Oxygen-carbon isotope stratigraphy of upper carboniferous to lower Permian marine deposits in Midcontinent U.S.A. (Kansas and ne Oklahoma): Implications for sea water chemistry and depositional cyclicity
Mazzullo, S. J.
Boardman, Darwin R.
Grossman, Ethan L.
MetadataShow full item record
Mazzullo, S., Boardman, Darwin, Grossman, Ethan, and Kimberly Dimmick-Wells. 2007. Oxygen-carbon isotope stratigraphy of upper carboniferous to lower Permian marine deposits in Midcontinent U.S.A. (Kansas and ne Oklahoma): Implications for sea water chemistry and depositional cyclicity. Carbonates and Evaporites, v.22, no.1: 55-72. DOI: 10.1007/BF03175846
Late Pennsylvanian (upper Gzhelian = Virgilian) to early Permian (lower Artinskian = upper Wolfcampian) sea water chemistry and depositional cyclicity are evaluated based on oxygen and carbon isotopic compositions of unaltered shells of the brachiopodComposita collected from shallow-water deposits in the Council Grove and Chase Groups in Kansas and Oklahoma. Mean MgCO3 content in these samples is 0.2±0.2 mole%, and mean δ18O pdb and δ13C pdb values are −2.1±0.6‰ and 4.0±0.8‰, respectively. There is no significant difference in mean percentage MgCO3 or isotopic compositions between primary prismatic and secondary fibrous shell layers. δ18O trends do not appear to coicide with inferred sea water temperature changes attending deposition of stratigraphic sequences as has been postulated for older midcontinent Pennsylvanian cyclic deposits. Rather, the data seemingly reflect variations in sea water δ18O values coincident with ice-volume fluctuations during the time period examined. This contention is in accordance with inferred glacio-eustatic forcing of depositional cyclicity in the section. Estimated amplitudes of sea-level fluctuations increase from the upper Gzhelian into the lower Artinskian from 30–100 m to 110–150 m, which concurs with maximum Gondwanan glaciation during the early Permian. Although there is not a significant long-term trend in mean δ13C values, there is an upward trend to less negative δ18O values that is interpreted as a signal of long-term increase in midcontinent aridity and salinity.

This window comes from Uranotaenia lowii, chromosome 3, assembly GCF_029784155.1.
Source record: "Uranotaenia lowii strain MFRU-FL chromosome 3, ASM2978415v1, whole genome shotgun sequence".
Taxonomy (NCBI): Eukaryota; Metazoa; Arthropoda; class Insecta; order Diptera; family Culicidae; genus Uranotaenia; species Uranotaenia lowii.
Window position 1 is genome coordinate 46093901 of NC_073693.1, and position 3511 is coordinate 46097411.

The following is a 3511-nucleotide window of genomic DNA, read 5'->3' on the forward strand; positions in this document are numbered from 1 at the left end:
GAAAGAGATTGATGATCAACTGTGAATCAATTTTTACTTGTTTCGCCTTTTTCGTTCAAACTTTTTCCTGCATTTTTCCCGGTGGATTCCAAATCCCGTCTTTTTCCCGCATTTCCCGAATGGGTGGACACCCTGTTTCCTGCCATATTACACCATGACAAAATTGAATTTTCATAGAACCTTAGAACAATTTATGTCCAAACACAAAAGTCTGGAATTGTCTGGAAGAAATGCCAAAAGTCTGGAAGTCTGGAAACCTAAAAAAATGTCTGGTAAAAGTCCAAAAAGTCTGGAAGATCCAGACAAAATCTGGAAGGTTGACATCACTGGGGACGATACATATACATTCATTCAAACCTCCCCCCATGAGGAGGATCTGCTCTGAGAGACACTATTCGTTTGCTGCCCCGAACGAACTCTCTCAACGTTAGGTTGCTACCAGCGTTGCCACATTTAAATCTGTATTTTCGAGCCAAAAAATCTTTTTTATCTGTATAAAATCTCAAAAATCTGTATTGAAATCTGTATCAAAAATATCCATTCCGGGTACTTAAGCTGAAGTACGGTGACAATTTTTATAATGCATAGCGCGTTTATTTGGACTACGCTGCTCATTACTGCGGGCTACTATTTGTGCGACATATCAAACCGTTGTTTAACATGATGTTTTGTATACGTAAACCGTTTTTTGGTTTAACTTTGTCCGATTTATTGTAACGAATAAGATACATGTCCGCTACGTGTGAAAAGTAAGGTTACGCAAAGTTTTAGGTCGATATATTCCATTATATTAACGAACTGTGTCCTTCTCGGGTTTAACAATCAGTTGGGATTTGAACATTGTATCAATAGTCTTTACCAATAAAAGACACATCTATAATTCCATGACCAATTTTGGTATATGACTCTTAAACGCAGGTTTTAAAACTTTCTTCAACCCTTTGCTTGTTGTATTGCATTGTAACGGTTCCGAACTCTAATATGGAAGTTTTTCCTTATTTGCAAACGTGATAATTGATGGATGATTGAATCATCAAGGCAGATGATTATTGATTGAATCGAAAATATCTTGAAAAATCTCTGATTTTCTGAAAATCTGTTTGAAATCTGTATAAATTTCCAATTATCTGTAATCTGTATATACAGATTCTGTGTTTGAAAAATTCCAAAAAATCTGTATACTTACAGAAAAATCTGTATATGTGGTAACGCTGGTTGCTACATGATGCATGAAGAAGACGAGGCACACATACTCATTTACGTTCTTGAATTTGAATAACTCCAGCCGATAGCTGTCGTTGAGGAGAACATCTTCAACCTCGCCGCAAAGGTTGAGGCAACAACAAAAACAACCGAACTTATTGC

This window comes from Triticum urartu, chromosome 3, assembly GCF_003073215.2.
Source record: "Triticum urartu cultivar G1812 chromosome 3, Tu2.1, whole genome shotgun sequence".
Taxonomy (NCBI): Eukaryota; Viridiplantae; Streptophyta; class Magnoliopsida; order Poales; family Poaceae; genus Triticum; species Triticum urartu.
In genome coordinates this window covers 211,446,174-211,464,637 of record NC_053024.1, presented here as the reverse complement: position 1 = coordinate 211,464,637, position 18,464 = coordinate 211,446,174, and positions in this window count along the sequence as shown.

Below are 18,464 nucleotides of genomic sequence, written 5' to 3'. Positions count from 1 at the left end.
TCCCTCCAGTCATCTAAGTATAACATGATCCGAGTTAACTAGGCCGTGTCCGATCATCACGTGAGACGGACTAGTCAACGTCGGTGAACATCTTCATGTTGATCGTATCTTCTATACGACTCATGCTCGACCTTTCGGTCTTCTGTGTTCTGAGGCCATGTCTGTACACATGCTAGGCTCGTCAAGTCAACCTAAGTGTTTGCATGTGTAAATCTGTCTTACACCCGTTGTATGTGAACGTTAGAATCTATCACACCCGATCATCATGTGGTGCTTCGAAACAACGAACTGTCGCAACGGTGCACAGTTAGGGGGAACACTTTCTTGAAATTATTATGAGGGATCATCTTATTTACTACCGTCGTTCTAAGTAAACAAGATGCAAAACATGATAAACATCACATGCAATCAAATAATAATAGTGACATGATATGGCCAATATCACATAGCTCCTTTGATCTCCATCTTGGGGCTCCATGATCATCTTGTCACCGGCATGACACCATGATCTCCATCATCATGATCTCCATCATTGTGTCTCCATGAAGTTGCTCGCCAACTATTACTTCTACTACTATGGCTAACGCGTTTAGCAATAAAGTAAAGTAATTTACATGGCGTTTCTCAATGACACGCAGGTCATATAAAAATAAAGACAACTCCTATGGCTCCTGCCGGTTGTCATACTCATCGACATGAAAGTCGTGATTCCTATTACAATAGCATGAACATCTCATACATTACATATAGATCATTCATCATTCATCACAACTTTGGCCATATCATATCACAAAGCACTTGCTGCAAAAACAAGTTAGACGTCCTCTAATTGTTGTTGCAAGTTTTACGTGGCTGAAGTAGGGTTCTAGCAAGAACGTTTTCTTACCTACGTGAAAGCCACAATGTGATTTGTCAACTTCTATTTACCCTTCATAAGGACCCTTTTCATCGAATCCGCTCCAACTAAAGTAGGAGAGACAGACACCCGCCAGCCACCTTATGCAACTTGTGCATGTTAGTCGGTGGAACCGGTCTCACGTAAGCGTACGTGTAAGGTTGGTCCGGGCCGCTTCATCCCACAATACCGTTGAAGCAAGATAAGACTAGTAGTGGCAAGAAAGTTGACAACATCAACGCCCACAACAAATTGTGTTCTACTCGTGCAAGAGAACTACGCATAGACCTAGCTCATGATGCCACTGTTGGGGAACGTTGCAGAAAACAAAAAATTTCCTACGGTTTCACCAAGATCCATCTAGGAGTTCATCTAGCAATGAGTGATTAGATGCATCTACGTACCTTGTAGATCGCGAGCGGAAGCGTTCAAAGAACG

The full text of this article is not available on SOAR. WSU users can access the article via the Springer-Link database licensed by University Libraries: http://libcat.wichita.edu/vwebv/holdingsInfo?searchId=3893&recCount=30&recPointer=1&bibId=1444723 http://dx.doi.org/10.1007/BF03175846